What to do if I Think My Dog is in Pain?
When observing your dog, if you notice some of the signs of behaviour change, as discussed earlier, or open indicators of pain, it is important to react as soon as possible. However, always be sure to avoid getting bitten during the examination. Even if you are sure your dog will never bite, pain can cause unpredictable behaviour.
If the pain is obvious and severe, it may require veterinary care and emergency help. If, however, the pain is long-term or chronic, there are more detailed steps you can take to get the most precise picture of what's causing the pain. The recommended steps are as follows:
Physiological Assessment: Thermal Imaging Wellness Scan
Thermal imaging is a screening tool that can assist in detecting possible disease and pain sources. It captures temperature differences and displays the results in an informative visual image, clearly showing the places of dysfunction. Your veterinarian can use the thermal imaging wellness report to guide diagnosis or by your canine therapist to aid in the strategic delivery of treatments. Find out more about Thermal Imaging Wellness Scan and schedule an appointment.
Visit Your Vet to Discuss a Diagnosis
Once the Thermal Imaging report is generated, a copy is provided to the dog's owner. If significant findings are present, you may be advised to visit your veterinarian and discuss a diagnosis. Otherwise, it will be used to monitor the progress of your dogs over the course of their therapy; it allows therapists to see things they otherwise might not have noticed, ensuring treatments are tailored to your dog's specific needs according to its determined source of pain.
Consider Pain Medication
Once the cause of pain is understood, a treatment plan can be devised; it may include more severe actions such as surgery. Alternatively, your veterinarian may prescribe pain-relief medication. There are several types of drugs (for example, nonsteroidal anti-inflammatory drugs or opioids used for more severe pain). The veterinarian will choose the one that will be appropriate for your dog.
Some pain medications have side effects or cannot be used long-term. If your dog is on pain medication, consider consulting with a canine therapist who uses natural means to reduce pain, complementing the effects of the prescribed pain medication; you may find your dog can taper off or reduce its medicines under the guidance of your vet.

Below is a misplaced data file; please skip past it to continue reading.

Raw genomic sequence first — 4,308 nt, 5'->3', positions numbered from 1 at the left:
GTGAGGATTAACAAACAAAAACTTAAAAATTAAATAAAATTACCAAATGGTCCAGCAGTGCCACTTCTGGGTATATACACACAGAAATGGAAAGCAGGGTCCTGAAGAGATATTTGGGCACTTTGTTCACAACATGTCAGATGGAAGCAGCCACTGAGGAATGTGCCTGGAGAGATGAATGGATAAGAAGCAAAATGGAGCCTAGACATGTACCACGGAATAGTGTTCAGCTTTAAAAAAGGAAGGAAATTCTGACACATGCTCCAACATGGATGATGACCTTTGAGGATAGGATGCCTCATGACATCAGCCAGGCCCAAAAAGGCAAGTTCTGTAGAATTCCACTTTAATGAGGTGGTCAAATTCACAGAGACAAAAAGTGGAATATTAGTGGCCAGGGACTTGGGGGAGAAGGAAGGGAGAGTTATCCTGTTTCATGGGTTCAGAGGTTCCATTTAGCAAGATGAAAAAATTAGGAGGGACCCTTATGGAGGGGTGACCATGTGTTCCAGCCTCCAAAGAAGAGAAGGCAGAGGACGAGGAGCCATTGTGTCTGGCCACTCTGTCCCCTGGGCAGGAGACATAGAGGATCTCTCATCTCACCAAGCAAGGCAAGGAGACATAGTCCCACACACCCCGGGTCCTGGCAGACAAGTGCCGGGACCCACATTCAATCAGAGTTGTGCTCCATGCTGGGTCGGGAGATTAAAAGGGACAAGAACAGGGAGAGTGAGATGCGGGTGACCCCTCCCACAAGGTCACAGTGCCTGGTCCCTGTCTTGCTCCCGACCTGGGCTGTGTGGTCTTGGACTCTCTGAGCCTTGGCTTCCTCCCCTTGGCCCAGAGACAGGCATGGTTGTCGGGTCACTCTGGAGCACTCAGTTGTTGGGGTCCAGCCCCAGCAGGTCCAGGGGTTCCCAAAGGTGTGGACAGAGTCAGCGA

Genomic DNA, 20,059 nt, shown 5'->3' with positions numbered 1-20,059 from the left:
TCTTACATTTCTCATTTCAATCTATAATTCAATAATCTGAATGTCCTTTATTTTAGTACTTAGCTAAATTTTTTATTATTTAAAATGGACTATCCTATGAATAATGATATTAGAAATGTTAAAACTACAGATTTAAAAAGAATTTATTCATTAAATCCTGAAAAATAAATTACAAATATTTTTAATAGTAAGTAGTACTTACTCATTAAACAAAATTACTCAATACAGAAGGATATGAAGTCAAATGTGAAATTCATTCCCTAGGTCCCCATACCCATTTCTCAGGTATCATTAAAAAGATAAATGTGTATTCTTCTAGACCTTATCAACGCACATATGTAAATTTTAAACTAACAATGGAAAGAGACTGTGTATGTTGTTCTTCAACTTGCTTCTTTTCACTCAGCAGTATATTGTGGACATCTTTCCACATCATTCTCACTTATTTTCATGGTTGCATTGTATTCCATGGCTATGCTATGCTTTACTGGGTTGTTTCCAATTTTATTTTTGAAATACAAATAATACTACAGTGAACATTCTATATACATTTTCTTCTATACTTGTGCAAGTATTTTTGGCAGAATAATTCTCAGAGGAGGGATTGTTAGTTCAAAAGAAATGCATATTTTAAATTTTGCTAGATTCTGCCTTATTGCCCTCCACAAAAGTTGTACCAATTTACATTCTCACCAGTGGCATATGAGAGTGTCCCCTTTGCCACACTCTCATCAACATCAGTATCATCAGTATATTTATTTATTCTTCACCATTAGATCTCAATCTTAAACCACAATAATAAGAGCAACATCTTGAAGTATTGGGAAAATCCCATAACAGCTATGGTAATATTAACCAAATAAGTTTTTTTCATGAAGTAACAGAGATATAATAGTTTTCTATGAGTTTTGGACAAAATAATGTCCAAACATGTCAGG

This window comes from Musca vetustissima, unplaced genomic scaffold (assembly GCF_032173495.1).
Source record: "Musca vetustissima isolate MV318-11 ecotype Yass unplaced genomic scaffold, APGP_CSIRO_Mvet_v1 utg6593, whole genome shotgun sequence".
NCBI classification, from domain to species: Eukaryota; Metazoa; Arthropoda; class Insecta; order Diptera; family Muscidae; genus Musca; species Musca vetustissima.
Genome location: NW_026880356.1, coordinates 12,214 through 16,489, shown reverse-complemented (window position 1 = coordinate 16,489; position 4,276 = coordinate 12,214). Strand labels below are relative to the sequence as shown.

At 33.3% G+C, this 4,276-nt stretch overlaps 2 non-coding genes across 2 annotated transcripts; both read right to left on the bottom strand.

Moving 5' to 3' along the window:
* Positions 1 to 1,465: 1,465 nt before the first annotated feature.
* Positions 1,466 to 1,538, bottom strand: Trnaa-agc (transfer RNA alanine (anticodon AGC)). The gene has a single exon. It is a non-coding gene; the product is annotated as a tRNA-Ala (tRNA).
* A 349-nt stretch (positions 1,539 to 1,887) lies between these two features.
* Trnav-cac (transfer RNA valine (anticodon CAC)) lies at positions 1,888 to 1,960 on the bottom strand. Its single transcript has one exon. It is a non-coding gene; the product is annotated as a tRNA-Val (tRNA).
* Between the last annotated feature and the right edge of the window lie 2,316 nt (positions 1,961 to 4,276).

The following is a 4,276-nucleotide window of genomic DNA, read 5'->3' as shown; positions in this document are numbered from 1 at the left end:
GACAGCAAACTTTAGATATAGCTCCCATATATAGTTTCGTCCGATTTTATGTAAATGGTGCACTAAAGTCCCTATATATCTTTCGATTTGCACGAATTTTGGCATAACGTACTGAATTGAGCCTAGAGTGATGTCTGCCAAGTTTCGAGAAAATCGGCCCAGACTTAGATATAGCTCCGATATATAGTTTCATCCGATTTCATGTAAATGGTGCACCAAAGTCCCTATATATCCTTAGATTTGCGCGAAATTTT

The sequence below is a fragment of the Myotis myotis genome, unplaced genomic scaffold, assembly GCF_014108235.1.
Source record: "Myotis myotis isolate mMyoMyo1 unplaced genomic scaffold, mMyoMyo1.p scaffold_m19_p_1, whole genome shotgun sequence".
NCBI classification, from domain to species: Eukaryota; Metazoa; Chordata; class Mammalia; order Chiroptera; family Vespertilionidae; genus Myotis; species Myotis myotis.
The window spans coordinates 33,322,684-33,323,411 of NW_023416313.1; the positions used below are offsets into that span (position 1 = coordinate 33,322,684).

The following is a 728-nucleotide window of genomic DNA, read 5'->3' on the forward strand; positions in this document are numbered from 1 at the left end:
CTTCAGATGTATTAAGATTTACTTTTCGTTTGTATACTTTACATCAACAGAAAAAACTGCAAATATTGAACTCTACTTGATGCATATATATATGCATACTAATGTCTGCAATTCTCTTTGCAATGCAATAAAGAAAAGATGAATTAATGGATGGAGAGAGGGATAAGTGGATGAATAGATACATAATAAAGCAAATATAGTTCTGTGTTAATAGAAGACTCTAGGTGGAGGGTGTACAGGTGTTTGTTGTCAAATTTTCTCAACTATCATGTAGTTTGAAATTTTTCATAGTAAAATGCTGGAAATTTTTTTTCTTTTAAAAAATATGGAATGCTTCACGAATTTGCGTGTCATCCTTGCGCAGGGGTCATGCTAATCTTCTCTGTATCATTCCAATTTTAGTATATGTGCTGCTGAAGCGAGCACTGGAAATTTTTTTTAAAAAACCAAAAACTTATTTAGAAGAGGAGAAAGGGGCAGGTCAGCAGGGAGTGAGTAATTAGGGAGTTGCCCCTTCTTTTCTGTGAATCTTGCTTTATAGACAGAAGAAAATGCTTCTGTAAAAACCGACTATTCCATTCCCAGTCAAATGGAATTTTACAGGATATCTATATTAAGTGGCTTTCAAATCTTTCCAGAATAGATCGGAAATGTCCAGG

Book in With a Canine Therapist
A highly skilled canine therapist can assist your dog by increasing joint mobility, reducing fascial adhesions, and improving the natural flow of the body’s many systems. Pairing manual therapies with exercises to improve fitness, strength, flexibility, or condition may help your dog prevent or reduce pain. Customised exercise plans and tailored manual therapies assist in returning balance to the body and mind. Learn more about Canine Body Balance Services
Start Using Supplements
There are supplements available on the market that help improve dog health. One of the best supplements made from natural ingredients is Antinol. Each tiny capsule is made from a patented blend of fully traceable marine lipid oils from sustainable sources and is free from preservatives and fillers. Used daily, Antinol is a natural anti-inflammatory for joint and mobility support. Read more about it in on our page about Antinol Rapid.
Modifying the Environment to Prevent Pain
Preventing pain starts with providing a safe environment for our dogs; minor changes can significantly impact overall health. Consider the surfaces your dog typically moves around on; are they slippery? Is there bedding too warm, too cold, too hard, or too soft? Ideally, the dog should have access to no-slip surfaces and a range of areas they can rest depending on their needs.
Falling or jumping down are often associated with pain-inducing trauma incidents, so non-slip ramps can be utilised for transitioning in and out of cars, beds, or off of the couch. Ramps should be stable enough that the dog can safely walk up or down with ease. Training
Weather conditions can also have a significant impact on the severity of pain felt by the dog. Sustained cold weather constricts the blood vessels and decreases circulation, slowing the body’s ability to service itself and reducing joint and muscle range of motion. Whilst during high summer temperatures, swelling and inflammation become more prevalent, increasing pain. Therefore, keeping your pet warm in winter and providing a way to cool down in summer will help optimise their health and well-being.